Authors: Jessica Gilmore
‘That’s not true.’ His voice was low, intimate.
‘It is,’ she argued. ‘But Raff? He is utterly and completely himself. I think I’ve always envied that. And now he has Clara—which is great, she’s lovely and I’m sure they’ll be very happy. But my brother and best friend getting married? It leaves me with no one.’
She heard her words echo as she said them and flushed. ‘I am the most selfish beast, ignore me, Gabe. I’m tired and fluey and having a pathetic moment. It’ll pass!’
He regarded her quietly. ‘And you don’t eat,’ he said after a while. ‘Come on, I’ll cook.’
* * *
Polly was still protesting as Gabe rummaged through the fridge, trying to find something he could make into a meal a Frenchman could be proud of. It might have to be a simple omelette, he decided, pulling the eggs out of the fridge along with a courgette, some cheese and the end of some chorizo.
‘You really don’t have to cook for me,’ she said. ‘I’m quite happy with some bread and cheese.’
‘Do you ever cook?’ He looked at the gleaming range cooker, the beautiful copper saucepans hanging from their hooks looking as blemish free as the day they were bought.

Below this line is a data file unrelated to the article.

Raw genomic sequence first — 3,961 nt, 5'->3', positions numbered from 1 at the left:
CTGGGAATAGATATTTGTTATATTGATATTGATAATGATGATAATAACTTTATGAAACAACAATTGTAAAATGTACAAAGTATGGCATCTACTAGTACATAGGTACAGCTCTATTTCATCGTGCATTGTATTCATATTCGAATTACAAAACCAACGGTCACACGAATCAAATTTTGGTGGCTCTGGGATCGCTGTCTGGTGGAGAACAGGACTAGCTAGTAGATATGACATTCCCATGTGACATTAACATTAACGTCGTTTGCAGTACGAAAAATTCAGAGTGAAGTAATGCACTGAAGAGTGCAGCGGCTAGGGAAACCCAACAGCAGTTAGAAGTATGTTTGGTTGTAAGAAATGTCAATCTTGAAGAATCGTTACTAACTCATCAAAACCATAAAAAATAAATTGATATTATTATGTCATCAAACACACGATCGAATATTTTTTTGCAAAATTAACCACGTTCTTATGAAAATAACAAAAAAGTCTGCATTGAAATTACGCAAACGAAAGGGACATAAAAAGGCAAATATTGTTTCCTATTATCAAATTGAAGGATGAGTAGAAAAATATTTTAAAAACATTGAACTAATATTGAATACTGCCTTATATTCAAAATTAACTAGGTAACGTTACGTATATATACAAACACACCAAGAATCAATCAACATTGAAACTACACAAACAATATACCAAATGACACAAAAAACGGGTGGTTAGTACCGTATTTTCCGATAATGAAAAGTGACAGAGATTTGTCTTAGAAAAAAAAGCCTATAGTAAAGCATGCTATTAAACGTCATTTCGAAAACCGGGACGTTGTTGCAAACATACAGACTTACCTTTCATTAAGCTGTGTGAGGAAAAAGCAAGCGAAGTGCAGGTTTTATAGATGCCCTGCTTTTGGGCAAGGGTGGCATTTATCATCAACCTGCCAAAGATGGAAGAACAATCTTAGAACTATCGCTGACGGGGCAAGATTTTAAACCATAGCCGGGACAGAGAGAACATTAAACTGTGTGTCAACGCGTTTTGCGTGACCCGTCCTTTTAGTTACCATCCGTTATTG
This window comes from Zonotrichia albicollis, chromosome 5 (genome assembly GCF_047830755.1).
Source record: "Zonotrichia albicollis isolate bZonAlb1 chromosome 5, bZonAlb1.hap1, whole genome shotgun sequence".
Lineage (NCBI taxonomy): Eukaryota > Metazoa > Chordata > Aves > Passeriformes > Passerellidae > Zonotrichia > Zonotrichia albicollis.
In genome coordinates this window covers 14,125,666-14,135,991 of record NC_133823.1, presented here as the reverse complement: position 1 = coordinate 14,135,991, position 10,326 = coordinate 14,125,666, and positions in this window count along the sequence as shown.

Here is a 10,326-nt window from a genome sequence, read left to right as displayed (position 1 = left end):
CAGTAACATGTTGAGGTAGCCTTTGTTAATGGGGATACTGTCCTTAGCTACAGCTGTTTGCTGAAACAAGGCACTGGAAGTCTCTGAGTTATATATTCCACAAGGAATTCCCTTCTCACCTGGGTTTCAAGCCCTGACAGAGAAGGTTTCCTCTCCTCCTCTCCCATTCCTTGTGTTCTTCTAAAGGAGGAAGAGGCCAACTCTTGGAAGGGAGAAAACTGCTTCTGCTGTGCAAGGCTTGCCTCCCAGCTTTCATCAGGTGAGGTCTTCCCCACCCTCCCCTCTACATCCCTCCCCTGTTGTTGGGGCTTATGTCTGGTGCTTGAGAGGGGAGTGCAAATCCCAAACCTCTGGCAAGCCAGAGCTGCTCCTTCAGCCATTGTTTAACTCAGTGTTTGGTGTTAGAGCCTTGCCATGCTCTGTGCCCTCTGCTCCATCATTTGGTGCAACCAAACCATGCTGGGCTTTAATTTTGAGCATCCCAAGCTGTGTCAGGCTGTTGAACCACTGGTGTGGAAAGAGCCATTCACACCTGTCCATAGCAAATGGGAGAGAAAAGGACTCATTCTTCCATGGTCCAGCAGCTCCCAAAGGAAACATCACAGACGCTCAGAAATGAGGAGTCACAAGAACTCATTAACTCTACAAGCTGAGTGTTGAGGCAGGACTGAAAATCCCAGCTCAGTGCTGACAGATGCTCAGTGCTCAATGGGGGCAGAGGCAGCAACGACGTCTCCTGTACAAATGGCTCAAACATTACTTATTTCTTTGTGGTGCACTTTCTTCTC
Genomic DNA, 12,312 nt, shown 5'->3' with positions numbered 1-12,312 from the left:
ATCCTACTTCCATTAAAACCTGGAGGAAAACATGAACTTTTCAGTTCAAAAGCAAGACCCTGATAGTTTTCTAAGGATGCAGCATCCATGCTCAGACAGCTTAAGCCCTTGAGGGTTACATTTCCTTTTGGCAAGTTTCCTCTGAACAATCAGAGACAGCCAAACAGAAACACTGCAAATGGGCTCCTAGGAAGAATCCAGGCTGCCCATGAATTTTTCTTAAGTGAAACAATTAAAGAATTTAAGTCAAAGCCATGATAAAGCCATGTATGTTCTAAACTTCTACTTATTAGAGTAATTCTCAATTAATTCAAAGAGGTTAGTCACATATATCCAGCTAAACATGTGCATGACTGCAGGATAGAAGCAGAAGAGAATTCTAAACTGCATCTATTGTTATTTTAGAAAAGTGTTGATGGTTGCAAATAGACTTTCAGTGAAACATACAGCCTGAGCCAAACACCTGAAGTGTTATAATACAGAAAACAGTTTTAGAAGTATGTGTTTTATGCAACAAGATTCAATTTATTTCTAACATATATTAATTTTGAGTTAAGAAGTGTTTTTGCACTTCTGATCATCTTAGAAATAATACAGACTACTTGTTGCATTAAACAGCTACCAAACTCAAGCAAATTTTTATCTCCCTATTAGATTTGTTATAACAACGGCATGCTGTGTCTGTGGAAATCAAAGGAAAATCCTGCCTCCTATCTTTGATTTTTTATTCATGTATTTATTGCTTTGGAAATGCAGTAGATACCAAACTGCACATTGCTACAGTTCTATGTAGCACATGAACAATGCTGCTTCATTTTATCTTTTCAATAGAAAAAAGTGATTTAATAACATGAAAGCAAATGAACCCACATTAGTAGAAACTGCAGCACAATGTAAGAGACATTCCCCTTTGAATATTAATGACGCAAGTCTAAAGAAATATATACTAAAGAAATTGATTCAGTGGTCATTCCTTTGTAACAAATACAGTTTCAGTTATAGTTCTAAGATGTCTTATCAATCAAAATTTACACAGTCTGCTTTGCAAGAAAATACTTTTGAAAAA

‘I butter bread and slice cheese. Occasionally I shred a lettuce.’
‘That is some variety.’
He continued to chop onions as she watched.
‘So you’re a business whizz-kid, a gourmet chef, a triathlete. Is there anything you can’t do?’
‘I’ve never backpacked.’
‘Didn’t fancy the dirt and blisters?’
‘I didn’t have the time.’ Gabe scraped the onions into the pan and tipped it expertly so they were evenly covered in oil. ‘I went to university late and had a lot of time to make up. No chance to slack off.’
Polly was sitting at the counter, her chin propped in her hands. ‘Is that why you set yourself such a punishing schedule now?’
Was it? All Gabe knew was that once you’d spent a year confined to bed, without the strength to get a glass of water, watching your classmates grow up without you, that once you knew just what losing someone meant then you had to make the most of every single second.
‘You can sleep when you’re dead,’ he said. It was all too true; he’d thought about that long enough.